At the commencement of the 21st century, we as Americans are losing our intriguing historic properties at an alarming rate. Original structures are being torn down in favor of new construction, such as shopping malls and subdivisions. Generic construction reduces the sense of place one has in a community and takes away from the unique culture of an area. Communities must add historic preservation ordinances to their municipal codes to maintain structures and to preserve, promote, and improve historic resources and districts. Historic preservation can have major implications for communities, making it possible for them to capitalize on local culture and to combat urban decay. The ordinances can be customized for individual communities, and are an ideal tool to foster economic development, increase tourism revenue and allow municipalities to take advantage of tax incentives from all levels of government. Municipal ordinances can also be used to regulate actions taken on private property, which prevents the well-being of the community from suffering at the whim of one selfish owner. Various examples from states with strong traditions of historic preservation show that these ordinances provide a viable alternative to new construction and a way for communities to redevelop and find success.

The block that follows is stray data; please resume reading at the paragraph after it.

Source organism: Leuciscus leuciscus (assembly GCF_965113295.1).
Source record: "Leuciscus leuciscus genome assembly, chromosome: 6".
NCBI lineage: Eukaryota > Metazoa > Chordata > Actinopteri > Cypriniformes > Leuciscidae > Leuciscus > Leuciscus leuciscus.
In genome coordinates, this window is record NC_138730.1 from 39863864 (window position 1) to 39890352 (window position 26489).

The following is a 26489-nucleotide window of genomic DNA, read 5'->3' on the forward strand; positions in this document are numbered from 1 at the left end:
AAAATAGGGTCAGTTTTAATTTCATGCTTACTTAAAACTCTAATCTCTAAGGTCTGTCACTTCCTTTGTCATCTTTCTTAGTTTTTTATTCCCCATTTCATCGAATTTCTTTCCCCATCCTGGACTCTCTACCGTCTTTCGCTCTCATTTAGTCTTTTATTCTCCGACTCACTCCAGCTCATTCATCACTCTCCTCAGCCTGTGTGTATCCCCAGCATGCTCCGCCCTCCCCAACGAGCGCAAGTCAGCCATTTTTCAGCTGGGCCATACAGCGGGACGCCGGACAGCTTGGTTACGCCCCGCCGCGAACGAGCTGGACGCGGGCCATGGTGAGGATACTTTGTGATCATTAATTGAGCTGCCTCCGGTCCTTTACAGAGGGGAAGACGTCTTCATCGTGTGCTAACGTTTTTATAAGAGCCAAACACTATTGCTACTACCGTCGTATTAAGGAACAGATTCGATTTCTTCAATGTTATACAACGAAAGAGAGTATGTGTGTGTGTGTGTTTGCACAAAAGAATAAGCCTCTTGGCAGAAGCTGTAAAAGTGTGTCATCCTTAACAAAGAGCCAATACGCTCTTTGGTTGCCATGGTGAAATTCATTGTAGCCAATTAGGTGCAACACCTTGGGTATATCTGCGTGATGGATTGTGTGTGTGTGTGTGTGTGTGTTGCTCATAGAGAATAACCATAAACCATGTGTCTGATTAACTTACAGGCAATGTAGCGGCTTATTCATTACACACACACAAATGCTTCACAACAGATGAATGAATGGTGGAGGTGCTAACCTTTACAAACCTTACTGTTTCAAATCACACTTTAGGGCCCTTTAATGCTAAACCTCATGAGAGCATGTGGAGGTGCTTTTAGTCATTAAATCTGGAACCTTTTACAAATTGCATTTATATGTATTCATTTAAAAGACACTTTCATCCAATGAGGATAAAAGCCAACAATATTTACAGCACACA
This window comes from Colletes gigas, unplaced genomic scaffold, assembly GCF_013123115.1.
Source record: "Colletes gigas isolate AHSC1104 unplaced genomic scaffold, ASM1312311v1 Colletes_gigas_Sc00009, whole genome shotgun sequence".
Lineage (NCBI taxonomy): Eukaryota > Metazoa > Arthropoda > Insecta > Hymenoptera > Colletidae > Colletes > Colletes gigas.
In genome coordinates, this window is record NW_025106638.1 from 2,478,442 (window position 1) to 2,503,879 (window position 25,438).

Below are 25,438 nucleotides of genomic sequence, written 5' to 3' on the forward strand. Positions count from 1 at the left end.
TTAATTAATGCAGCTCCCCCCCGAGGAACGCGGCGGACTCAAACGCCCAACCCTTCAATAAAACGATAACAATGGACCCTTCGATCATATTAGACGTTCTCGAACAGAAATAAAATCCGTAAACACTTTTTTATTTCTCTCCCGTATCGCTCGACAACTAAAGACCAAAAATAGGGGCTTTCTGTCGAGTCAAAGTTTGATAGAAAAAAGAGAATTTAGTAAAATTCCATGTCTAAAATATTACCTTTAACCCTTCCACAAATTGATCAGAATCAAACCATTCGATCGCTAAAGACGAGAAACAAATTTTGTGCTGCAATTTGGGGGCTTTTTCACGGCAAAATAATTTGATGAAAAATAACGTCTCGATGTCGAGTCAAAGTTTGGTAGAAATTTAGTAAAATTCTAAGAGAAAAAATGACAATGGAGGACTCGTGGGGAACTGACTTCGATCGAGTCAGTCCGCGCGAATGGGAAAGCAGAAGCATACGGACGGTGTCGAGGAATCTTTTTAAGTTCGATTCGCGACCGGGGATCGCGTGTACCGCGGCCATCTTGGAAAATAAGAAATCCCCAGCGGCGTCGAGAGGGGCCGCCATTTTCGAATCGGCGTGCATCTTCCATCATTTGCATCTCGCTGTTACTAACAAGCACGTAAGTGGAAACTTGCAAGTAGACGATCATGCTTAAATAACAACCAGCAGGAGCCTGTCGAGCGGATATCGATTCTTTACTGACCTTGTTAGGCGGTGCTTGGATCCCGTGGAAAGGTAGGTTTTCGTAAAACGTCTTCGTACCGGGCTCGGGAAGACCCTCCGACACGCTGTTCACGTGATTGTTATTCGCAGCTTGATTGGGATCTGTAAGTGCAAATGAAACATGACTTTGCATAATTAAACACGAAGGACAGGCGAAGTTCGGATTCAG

Jessica Lynne Rundlett, ’07 Vinton, IA
Majors: Politics, History, International Business
Sponsor: Craig Allin